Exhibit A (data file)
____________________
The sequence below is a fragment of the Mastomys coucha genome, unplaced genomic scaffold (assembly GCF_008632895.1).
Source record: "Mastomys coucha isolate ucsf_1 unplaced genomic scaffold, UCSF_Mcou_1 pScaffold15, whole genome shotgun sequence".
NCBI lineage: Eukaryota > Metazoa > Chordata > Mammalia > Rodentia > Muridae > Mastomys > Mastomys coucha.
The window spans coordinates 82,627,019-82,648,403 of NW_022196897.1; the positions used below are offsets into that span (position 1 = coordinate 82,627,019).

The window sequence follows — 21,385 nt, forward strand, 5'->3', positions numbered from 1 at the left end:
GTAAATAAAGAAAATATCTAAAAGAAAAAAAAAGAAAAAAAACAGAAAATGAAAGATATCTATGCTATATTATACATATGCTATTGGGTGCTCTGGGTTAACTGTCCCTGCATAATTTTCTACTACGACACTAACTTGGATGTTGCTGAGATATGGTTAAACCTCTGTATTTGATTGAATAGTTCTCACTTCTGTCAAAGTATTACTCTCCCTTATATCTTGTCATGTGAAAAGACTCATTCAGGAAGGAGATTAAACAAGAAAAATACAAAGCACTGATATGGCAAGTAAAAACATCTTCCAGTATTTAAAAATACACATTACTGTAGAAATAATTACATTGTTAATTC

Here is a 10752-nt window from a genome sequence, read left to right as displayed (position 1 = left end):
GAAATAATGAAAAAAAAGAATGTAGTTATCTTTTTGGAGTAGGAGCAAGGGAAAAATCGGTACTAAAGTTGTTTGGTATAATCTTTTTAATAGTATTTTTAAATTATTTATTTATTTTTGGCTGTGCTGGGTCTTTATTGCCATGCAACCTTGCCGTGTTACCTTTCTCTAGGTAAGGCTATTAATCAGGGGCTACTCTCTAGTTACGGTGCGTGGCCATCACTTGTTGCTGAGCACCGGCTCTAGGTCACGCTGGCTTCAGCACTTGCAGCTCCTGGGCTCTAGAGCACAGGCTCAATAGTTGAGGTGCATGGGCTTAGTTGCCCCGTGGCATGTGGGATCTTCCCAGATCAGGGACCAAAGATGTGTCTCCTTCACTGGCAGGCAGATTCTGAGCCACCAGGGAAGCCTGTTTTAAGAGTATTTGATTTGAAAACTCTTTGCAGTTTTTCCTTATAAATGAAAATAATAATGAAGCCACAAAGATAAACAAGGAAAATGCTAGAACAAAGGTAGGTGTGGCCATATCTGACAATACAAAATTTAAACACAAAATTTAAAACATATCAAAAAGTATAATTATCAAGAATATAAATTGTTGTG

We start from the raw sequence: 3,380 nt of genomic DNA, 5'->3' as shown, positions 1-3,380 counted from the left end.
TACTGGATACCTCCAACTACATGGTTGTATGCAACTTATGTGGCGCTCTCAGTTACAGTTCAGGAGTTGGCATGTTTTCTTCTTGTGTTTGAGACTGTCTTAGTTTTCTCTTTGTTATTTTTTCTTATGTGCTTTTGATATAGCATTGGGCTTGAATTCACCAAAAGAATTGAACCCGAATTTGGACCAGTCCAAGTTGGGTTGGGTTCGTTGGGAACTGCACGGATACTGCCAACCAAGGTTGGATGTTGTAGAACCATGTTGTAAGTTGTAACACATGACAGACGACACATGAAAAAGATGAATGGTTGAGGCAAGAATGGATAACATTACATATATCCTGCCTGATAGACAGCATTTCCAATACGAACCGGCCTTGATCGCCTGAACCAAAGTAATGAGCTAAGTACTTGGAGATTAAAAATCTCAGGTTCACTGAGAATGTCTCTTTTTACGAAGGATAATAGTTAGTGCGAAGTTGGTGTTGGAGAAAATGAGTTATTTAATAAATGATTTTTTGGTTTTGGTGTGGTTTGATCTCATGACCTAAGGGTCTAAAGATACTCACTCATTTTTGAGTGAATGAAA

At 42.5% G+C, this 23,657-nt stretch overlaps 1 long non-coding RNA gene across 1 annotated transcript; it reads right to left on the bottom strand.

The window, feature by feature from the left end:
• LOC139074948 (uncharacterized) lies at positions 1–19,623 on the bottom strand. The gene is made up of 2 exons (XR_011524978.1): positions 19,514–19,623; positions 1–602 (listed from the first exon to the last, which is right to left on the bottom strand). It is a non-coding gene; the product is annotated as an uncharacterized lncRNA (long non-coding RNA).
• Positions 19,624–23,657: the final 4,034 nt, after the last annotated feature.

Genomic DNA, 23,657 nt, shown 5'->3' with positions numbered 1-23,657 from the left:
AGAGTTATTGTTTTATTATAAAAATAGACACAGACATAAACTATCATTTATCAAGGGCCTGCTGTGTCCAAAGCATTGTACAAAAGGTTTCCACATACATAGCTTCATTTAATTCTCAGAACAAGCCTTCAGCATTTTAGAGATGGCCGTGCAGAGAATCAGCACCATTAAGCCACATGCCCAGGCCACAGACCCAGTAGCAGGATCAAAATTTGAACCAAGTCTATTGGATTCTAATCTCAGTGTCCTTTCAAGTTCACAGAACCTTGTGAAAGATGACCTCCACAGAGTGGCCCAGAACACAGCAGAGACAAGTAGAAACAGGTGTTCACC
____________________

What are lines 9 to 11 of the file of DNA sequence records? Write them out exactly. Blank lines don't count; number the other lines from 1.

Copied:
We start from the raw sequence: 3,380 nt of genomic DNA, 5'->3' as shown, positions 1-3,380 counted from the left end.
TACTGGATACCTCCAACTACATGGTTGTATGCAACTTATGTGGCGCTCTCAGTTACAGTTCAGGAGTTGGCATGTTTTCTTCTTGTGTTTGAGACTGTCTTAGTTTTCTCTTTGTTATTTTTTCTTATGTGCTTTTGATATAGCATTGGGCTTGAATTCACCAAAAGAATTGAACCCGAATTTGGACCAGTCCAAGTTGGGTTGGGTTCGTTGGGAACTGCACGGATACTGCCAACCAAGGTTGGATGTTGTAGAACCATGTTGTAAGTTGTAACACATGACAGACGACACATGAAAAAGATGAATGGTTGAGGCAAGAATGGATAACATTACATATATCCTGCCTGATAGACAGCATTTCCAATACGAACCGGCCTTGATCGCCTGAACCAAAGTAATGAGCTAAGTACTTGGAGATTAAAAATCTCAGGTTCACTGAGAATGTCTCTTTTTACGAAGGATAATAGTTAGTGCGAAGTTGGTGTTGGAGAAAATGAGTTATTTAATAAATGATTTTTTGGTTTTGGTGTGGTTTGATCTCATGACCTAAGGGTCTAAAGATACTCACTCATTTTTGAGTGAATGAAA

At 42.5% G+C, this 23,657-nt stretch overlaps 1 long non-coding RNA gene across 1 annotated transcript; it reads right to left on the bottom strand.